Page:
By Will Pacio, ICC Professional Culinary Arts ’03 and CEO & Co-Founder of Pared
A veteran in the restaurant industry. Will started as a cook at Per Se in New York and went on to run IT for Thomas Keller’s restaurants. He was founder and CEO of Spice Kit, a popular fast-casual concept. Studied at Stanford. Trained at the French Culinary Institute, now the International Culinary Center.
From Per Se & The French Laundry To Opening My Own Restaurants
In 2003, I moved from California to New York to attend the International Culinary Center (what was then the French Culinary Institute) and pursue my dream of becoming a chef. I can still remember how nervous I was walking into the classroom that very first day, but being within earshot of some of my childhood heroes like Jacques Pépin and André Soltner was a dream come true. It was a crash course on how to become a chef and learn the fundamentals of classic cuisine, all while balancing the fear of messing up as my chef instructor, Chef Sixto, watched my every move.
After graduating from ICC, I was lucky enough to land my dream job as a commis on the opening team of Per Se in 2004. ICC had given me the foundation of technique, but working for Thomas Keller for the next 5 years changed my entire mindset about what could be accomplished in the restaurant world. I learned how to execute with exacting standards at a breakneck pace—all while building a mindset that nothing is impossible because the team around me would do anything to ensure guests got exactly what they wanted. Being part of a team that earned 3-Michelin stars and 4 stars from The New York Times was not only validation for us, but a reason to keep pursuing excellence.
After working at Per Se and The French Laundry, Thomas Keller’s other 3-Michelin starred restaurant in California, I started my own restaurant, Spice Kit, in the San Francisco Bay Area in 2010. Entrepreneurship and opening restaurants are their own school of overcoming the impossible. From finding investors, negotiating with landlords, and dealing with construction and permit delays, I’m amazed that we were able to open not one, but three restaurants over the course of a few years. During those years, I met many other ambitious chefs that were opening restaurants across the country—I became more amazed at the entire food industry.Thousands of chefs, just like me, were also taking on the same challenges of opening a restaurant to make their own dreams come true.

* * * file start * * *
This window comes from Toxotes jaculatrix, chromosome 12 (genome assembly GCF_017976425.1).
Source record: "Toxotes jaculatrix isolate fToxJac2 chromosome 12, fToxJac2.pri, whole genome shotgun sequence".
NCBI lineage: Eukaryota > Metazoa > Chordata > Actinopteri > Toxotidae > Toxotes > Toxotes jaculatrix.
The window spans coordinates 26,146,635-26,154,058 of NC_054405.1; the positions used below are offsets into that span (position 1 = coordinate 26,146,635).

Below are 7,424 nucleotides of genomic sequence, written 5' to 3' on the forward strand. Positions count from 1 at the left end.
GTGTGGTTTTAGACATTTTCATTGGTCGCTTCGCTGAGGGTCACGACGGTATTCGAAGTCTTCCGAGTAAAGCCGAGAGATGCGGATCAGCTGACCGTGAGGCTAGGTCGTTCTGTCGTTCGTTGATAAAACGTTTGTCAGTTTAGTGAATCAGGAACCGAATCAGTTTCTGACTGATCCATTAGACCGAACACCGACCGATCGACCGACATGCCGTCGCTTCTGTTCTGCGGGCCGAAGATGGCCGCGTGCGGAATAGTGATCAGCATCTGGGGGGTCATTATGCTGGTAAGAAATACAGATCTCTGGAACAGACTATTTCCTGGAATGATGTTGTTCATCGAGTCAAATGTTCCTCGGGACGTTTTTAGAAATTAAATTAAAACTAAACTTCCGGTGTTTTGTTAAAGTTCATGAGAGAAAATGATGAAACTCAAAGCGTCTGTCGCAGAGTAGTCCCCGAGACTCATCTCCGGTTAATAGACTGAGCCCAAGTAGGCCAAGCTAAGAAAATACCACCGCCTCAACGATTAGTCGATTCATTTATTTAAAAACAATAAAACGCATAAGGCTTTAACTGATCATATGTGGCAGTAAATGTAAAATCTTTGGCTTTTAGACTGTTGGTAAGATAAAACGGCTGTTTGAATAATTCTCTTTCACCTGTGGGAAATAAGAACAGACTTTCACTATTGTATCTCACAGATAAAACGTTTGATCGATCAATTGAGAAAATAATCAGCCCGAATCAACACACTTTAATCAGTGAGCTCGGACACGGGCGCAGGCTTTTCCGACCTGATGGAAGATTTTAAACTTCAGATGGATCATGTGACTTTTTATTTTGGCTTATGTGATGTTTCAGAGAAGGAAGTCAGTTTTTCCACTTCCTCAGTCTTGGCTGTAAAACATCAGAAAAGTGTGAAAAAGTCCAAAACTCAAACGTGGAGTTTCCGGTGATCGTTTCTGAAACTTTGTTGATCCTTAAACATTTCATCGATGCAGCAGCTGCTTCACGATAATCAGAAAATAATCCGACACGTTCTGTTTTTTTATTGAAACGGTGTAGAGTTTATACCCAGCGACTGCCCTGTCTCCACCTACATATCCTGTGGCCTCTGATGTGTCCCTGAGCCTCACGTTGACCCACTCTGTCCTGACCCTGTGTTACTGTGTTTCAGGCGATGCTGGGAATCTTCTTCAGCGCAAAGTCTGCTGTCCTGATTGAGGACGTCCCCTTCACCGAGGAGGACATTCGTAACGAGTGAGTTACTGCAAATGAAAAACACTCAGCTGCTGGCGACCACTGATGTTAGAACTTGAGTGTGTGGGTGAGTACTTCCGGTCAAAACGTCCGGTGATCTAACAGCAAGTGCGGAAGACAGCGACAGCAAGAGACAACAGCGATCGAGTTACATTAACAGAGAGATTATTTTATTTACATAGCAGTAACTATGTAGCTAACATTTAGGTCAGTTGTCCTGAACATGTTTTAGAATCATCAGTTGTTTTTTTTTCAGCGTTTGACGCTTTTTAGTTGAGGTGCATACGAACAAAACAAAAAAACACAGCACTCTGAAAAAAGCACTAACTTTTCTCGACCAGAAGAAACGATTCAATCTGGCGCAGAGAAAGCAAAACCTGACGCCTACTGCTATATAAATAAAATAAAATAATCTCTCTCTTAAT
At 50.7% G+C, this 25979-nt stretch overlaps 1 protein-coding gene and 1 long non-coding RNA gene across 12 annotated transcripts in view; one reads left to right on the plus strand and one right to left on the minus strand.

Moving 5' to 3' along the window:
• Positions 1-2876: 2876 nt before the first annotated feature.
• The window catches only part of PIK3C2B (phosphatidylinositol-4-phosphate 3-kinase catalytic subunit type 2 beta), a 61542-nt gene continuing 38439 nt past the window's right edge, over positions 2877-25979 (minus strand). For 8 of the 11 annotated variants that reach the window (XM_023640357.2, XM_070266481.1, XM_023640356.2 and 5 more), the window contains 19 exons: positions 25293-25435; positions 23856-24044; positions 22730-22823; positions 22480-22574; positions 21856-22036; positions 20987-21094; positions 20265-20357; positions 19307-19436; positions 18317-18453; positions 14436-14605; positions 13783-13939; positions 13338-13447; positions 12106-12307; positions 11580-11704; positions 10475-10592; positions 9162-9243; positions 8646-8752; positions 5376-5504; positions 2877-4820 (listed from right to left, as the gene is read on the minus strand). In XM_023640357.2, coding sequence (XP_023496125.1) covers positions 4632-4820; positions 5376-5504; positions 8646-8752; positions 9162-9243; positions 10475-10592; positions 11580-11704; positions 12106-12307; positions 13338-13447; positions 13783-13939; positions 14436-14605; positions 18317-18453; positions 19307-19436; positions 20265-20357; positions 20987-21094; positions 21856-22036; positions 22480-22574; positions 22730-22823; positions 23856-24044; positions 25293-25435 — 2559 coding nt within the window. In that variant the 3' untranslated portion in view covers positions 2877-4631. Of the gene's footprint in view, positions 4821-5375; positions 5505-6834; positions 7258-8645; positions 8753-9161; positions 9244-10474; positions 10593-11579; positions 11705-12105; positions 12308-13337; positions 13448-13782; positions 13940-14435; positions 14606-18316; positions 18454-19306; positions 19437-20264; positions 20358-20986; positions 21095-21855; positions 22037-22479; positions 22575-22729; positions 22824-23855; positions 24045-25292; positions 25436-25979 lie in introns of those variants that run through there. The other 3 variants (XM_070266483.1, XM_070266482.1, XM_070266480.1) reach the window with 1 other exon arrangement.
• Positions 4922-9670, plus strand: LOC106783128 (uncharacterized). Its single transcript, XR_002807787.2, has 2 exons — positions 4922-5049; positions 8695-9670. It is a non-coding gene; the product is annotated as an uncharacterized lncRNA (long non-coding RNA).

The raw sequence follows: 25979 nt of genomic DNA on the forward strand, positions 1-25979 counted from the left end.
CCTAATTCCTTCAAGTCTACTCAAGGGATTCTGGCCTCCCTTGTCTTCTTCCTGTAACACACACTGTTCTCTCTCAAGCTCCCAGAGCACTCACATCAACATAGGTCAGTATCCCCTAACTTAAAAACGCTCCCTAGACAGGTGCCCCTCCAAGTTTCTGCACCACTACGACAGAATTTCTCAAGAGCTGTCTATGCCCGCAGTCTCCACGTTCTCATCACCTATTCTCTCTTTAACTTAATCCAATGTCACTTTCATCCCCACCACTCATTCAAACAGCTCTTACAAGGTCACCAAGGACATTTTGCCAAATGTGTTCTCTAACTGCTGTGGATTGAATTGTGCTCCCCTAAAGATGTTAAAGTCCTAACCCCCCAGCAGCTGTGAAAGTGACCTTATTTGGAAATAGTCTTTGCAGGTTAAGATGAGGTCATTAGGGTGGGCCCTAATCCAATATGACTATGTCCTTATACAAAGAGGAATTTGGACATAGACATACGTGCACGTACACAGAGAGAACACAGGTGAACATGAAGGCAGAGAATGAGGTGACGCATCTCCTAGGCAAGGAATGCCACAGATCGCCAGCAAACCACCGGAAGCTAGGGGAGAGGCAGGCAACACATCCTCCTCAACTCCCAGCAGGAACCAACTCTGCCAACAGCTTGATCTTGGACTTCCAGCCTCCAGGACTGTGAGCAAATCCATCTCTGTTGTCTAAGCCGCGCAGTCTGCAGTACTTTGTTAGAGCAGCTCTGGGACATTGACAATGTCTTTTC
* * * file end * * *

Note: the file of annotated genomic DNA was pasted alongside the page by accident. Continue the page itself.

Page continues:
Throughout my journey as a culinary student, a cook, a chef, and a restaurant owner, I experienced the reality of our industry: it’s hard work. As a young cook, it’s difficult to make enough money and to find the right opportunities. As an operator, it feels impossible to keep a restaurant fully staffed while trying to keep all of your guests happy and making enough money to keep the lights on.
Innovation In The Restaurant Industry
These realities brought me to the next step of my journey in this industry, founding Pared. Our mission is to make restaurant life easier. Pared is a technology platform and mobile app that solves staffing needs for our industry. We are accomplishing this by giving the professionals in our industry a digital resume where their career lives, enabling them to earn more money with each new job. We’re allowing them to find opportunities that help them level up their skills and careers. Our platform also assist restaurant owners, managers, and operators by helping them keep their restaurants fully staffed with skilled people. Having a fully staffed business means they can focus on serving their customers and grow a thriving business instead of spending all of their time posting jobs and interviewing candidates.
In just a few short years, we’ve expanded from San Francisco to New York, Philadelphia and Washington, DC. We now have over 100,000 professionals on our platform. We still have a long way to go, but everyday I’m inspired to make restaurant life easier for the one in ten Americans who work in our industry. Our goal is to help everyone who works in food service—from the culinary student at ICC who is looking for their first job, to the restaurant owner in Toledo, Ohio who wants to open their next location. It may seems impossible to solve these challenges in our industry, but I don’t think so.